In this installment, we are going to look at the years between his parting with Yamaha and his eventual career resurrection with Factory Connection Honda.
In this installment, we are going to look at the years between his parting with Yamaha and his eventual career resurrection with Factory Connection Honda.
In the first part of this retrospective, we looked at the early years of Kevin’s career. From his origins as a Team Green rider, to his ascension as one of the premier riders in the sport, Windham was always one or two breaks away from greatness. There was no doubt that he had the talent, but many questioned if he had the drive and focus to be truly special.
In this installment, we are going to look at the years between his parting with Yamaha and his eventual career resurrection with Factory Connection Honda. During those five years, Windham went from one of the hottest properties in the sport, to perhaps its biggest enigma. He was a man who had everything, yet seemed to appreciate nothing. In the end, it would take the shock of a major injury and the perspective born of fatherhood, to bring Kevin back from the brink.
Chapter 2-Into the Wilderness
In the fall of 1998, Yamaha came out with this ad campaign for their ’99 YZ lineup. The piece featured all of Yamaha’s Factory riders next to their perspective mounts, in an Old West motif. Unfortunately, by the time most readers saw the ad, the word was out that Windham was headed to Honda for ’99. At the end of the year, Yamaha would sue Kevin for breach of contract and sight damages tied to the embarrassment of including him in the ads.
In the spring of 1998, things were looking very good for Team Yamaha and Kevin Windham. He was coming off two wins in his rookie 250 SX campaign and looked well positioned to give series champ Jeremy McGrath a run for his money in ’99. With that in mind, the two parties made verbal agreements and signed a letter of intent for the 1999 and 2000 seasons. For Yamaha, the Windham gamble had paid off with two 125 SX titles and several 250 wins. For Kevin, a new contract promised a substantial raise and one of the best bikes on the track in ’99.
During the summer of ’98, however, cracks began to surface between Yamaha and Windham. Troubles on the track spilled over into the Yamaha semi and made the working environment unpleasant. Fights between Windham and team manager Keith McCarty over Kevin’s girlfriend, made a difficult season nearly unbearable for all involved. As Windham left the series due to injury in August, the two had yet to actually sign a contract for ’99.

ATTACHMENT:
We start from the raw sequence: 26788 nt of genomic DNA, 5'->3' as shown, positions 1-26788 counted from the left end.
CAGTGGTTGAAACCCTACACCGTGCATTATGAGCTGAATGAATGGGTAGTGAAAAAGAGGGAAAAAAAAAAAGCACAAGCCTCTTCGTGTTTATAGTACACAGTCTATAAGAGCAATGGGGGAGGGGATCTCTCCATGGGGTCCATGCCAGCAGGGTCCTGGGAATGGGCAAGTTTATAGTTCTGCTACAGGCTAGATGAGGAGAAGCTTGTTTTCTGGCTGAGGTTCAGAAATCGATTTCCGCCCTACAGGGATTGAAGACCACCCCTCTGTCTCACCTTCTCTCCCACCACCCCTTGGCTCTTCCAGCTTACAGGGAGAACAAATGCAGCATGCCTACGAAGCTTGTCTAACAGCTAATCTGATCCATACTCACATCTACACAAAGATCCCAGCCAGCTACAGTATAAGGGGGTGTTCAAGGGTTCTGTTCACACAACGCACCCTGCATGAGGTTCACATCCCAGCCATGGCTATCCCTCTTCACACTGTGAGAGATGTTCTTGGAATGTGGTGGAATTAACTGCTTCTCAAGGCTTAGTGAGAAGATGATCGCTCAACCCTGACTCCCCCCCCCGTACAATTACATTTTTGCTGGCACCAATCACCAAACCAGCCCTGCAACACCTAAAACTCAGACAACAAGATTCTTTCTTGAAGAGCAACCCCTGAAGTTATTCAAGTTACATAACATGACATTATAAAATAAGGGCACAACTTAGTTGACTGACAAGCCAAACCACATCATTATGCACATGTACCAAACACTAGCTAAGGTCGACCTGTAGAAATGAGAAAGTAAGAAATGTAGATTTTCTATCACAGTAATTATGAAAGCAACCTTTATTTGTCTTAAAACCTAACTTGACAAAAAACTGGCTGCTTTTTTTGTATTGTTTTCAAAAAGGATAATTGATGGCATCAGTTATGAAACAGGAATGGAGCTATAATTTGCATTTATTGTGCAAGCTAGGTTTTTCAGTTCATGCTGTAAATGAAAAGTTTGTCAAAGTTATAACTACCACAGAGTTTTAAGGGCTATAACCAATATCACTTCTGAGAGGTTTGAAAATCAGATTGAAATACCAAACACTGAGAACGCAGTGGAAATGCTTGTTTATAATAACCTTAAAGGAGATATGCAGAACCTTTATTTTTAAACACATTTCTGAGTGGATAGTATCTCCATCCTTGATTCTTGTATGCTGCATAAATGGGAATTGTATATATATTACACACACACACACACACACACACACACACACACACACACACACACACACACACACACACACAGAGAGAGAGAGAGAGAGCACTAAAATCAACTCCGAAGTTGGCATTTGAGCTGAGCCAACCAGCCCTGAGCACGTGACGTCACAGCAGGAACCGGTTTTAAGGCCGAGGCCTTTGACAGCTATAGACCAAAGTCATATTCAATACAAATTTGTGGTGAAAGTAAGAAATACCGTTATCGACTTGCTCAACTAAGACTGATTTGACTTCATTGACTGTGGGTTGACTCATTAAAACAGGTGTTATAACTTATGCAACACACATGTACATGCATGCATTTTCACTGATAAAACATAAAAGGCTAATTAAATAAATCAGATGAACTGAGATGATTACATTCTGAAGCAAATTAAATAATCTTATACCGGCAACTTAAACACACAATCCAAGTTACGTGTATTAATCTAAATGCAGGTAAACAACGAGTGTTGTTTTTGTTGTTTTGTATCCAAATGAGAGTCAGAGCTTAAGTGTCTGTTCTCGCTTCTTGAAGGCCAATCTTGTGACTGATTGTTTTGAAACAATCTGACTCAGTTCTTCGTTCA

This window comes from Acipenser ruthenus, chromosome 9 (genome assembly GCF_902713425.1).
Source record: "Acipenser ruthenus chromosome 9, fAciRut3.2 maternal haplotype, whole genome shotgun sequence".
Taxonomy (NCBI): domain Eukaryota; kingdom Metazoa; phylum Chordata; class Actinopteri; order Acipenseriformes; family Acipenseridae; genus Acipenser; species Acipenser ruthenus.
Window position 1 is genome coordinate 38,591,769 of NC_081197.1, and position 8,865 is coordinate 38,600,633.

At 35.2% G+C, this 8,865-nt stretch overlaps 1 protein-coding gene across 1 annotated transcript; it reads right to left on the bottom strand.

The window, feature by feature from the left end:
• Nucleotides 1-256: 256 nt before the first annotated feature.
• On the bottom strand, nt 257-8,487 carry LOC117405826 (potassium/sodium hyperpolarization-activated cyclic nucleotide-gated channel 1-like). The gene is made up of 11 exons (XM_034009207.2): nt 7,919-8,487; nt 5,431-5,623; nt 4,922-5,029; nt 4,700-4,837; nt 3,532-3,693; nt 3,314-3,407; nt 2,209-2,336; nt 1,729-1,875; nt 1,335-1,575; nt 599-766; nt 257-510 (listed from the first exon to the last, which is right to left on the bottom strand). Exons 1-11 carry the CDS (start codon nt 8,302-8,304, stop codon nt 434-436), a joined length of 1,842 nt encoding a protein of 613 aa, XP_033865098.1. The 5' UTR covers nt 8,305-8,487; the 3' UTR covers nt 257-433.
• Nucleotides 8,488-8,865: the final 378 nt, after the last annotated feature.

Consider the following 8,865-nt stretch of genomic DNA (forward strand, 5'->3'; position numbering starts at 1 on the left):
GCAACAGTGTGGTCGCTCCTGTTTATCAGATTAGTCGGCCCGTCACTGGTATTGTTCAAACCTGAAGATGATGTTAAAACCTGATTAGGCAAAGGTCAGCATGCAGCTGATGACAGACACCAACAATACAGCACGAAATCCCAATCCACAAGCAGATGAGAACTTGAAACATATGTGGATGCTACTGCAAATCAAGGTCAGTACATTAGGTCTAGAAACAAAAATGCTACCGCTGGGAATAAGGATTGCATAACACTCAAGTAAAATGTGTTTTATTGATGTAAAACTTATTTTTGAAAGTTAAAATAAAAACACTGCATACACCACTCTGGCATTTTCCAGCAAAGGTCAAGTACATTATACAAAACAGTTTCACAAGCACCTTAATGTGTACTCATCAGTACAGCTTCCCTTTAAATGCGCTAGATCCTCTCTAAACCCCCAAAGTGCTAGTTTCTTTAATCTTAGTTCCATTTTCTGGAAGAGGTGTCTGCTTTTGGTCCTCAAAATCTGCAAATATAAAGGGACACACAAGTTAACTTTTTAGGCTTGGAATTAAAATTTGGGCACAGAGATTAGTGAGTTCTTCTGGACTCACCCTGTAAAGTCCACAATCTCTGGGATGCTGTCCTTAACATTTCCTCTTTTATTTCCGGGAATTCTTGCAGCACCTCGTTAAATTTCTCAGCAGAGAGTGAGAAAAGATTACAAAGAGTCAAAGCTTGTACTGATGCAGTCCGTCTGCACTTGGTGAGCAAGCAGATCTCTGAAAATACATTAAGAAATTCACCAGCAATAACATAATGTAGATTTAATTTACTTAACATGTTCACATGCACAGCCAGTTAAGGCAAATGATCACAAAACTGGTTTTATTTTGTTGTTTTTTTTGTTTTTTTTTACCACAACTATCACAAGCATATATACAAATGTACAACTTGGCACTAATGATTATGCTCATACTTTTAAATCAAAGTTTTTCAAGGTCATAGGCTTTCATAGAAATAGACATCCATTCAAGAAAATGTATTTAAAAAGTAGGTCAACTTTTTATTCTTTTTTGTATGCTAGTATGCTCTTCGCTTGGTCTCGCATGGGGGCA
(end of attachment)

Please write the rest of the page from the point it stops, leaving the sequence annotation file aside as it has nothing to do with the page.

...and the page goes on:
According to legal documents later filed, Kevin was originally promised a new contract by no later than June 30th, 1998. When this deadline passed, Windham contacted McCarty and was told he would have the contract to him by July 20th, 1998. As this deadline came and went, tensions continued to rise under the Yamaha tent. By the time the third deadline passed in August, Windham was beginning to be concerned that his run-ins with McCarty could be causing issues with the new contract.
After the last deadline on August 7th, Windham began pursuing other options. In mid-August he contacted Honda about the possibility of riding for them in ’99. Honda made Kevin an offer (reportedly significantly less than what he had originally been offered by Yamaha) and on August 16th, 1998 Windham signed with Honda for the ’99 and ’00 seasons. In late August, the promised Yamaha contract arrived, but the new deal had been greatly restructured from the original letter of intent. There were changes to Kevin’s earning potential that had not been discussed and restrictions on his ability to solicit outside sponsors. At this point, Kevin declined to sign the new agreement and went forward with plans to ride red in ’99.
In ’99, K-Dub would get off to a slow start on the Honda’s. He would struggle through the early rounds, before righting the ship late in year. By series’ end, he would claim two victories and end up seventh in overall points.
To say this change did not go over well with Yamaha would be a major understatement. Over the winter, Yamaha filed a lawsuit against Windham for breach of contract. They claimed that they had followed through with their original agreement and endured lost revenue due to the negative publicity of featuring Windham in promotional ads for their ’99 lineup.
The lawsuit would drag on for months, with Windham petitioning for a change of venue to Mississippi (where Kevin lived and had signed his agreements). The litigation would be a hot topic of conversation throughout the ’99 Supercross season and not be settled until the summer of ’99. Eventually, Yamaha and Windham would agree to settle out of court (the details of the settlement were never made public) and end their rather public feud.
On the track, there is little doubt that the ongoing litigation made for an unwanted distraction for Windham. In Supercross, Kevin’s results would only improve slightly on his new Honda’s. He would once again suffer from arm pump and fading while up front, causing many to question his fitness. During the ’99 season, Kevin would claim two main event wins and better his overall standings by one position to seventh. The championship would of course go to his old employer Yamaha, who would back Jeremy McGrath to his seventh Supercross title.
In the Outdoor Nationals, things would get off to a rough start for Windham. In the first moto of the year, he would crash on one of the massive Glen Helen downhills and badly bruise his thigh. As a result, the #14 would pull out of the moto and start off the season with a DNF. In the second moto, Kevin would fare better with a fourteenth, ending the day in seventeenth overall. This would be a difficult way to start the season for the Honda rider.